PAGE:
Some experts argue that fetishistic behavior has similarities with obsessive-compulsive disorder. And like OCD, once ingrained, a fetish is an urge that is difficult to deny—a behavior that is very hard to resist. The conditioning process is commonly thought by modern psychologists to reinforce the fetish. Like Russian physiologist Ivan Pavlov’s famous dogs that salivated whenever they saw Pavlov’s lab assistant, because they anticipated being fed, there is an anticipation of a reward when seeing the fetish object or thinking about the fetish behavior. In Haskins’s cranking case, he had prior arrests as a juvenile for breaking into cars and joyriding, and perhaps these were thrilling adventures that he continually wanted to relive. Each time he broke into a car, his behavior was rewarded—reinforcing and strengthening the fetish. The more he took risks to do a little cranking, the more ingrained the behavior became. This is how conditioning works.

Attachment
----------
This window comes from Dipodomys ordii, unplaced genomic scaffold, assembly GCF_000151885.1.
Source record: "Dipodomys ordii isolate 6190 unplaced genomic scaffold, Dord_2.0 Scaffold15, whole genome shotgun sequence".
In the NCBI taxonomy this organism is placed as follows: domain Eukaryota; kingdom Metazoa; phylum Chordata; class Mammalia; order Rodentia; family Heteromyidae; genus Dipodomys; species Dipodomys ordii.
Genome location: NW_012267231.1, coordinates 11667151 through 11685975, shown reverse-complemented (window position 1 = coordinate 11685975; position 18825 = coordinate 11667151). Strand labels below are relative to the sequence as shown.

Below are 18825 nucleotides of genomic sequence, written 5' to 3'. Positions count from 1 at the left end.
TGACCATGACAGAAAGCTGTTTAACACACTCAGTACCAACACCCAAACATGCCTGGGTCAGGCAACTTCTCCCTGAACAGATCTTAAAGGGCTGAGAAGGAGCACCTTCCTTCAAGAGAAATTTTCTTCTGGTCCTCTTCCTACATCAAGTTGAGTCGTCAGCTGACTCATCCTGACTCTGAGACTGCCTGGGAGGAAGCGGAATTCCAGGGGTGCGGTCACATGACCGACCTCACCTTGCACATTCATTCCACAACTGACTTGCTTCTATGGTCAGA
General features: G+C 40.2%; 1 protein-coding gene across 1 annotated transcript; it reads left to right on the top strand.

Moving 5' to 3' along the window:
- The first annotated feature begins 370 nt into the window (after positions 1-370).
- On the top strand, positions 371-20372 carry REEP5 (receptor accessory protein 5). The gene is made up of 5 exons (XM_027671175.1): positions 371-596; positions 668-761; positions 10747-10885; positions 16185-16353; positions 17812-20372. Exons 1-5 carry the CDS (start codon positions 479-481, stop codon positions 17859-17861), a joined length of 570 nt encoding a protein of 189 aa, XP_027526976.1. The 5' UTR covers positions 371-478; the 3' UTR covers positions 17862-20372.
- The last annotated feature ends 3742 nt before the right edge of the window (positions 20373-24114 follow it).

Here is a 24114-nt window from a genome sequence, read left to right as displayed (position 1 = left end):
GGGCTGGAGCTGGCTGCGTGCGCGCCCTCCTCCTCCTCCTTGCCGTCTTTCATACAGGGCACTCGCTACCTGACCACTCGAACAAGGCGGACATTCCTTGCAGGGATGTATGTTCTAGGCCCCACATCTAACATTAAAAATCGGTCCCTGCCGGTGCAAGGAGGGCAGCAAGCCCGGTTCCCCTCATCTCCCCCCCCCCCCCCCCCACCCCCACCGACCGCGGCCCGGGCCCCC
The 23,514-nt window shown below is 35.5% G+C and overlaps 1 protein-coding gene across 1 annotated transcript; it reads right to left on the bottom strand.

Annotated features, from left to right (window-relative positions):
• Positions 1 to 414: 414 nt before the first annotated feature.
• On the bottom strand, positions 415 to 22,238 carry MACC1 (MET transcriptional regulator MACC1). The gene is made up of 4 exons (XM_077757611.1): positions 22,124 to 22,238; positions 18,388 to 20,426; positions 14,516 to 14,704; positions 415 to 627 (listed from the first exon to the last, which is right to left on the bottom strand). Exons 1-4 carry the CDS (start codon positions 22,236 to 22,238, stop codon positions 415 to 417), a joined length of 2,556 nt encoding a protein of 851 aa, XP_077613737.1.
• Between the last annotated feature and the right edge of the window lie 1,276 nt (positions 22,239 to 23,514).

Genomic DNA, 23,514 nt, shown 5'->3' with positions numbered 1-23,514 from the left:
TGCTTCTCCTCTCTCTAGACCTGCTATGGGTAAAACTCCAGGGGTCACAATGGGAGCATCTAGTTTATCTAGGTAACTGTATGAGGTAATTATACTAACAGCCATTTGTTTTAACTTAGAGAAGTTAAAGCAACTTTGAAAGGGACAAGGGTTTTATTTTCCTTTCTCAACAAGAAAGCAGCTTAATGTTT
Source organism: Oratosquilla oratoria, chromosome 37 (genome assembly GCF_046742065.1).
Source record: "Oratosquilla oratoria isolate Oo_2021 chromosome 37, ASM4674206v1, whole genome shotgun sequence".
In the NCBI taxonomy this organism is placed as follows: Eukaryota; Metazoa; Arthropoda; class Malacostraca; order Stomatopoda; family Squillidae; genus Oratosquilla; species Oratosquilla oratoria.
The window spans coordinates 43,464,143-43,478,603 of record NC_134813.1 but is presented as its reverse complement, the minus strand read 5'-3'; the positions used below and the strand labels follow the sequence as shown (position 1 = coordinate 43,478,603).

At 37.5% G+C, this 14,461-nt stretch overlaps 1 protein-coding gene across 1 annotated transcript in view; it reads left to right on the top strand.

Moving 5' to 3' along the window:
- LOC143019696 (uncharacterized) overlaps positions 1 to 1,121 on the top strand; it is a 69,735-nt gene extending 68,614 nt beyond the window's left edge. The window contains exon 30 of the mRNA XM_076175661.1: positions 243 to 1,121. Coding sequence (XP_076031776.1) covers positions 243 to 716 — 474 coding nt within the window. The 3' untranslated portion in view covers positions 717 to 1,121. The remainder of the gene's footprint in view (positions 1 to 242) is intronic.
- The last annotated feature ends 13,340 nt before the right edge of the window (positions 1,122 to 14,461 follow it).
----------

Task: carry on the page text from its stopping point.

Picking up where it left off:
The growing number of websites catering to sexual fetishes involving cars (including pedalsupreme.com, which offers “pedal pumping, engine cranking, leg and foot videos and pictures”) is a sign that this is an escalating trend. There is also a YouTube channel, pumpthatpedaldotcom, which offers a new installment every week. According to sexologist Dr. Susan Block, one possible psychological explanation for this behavior is that the “ ‘vroom’ of the engine reminds them of their own libidos being revved up.”
A fetish can be created in a lab. In one classical conditioning experiment a group of male subjects in a laboratory were repeatedly shown erotic slides of nude women. Occasionally, an image of women’s boots would appear in the slideshow. Soon the men had a sexual response to the photograph of boots alone, and over time they responded to images of other types of women’s shoes. If a photograph of a pair of women’s boots could be used so easily to condition desire, imagine how the Internet with its infinite supply of images could inspire, instill, and sustain a fetish.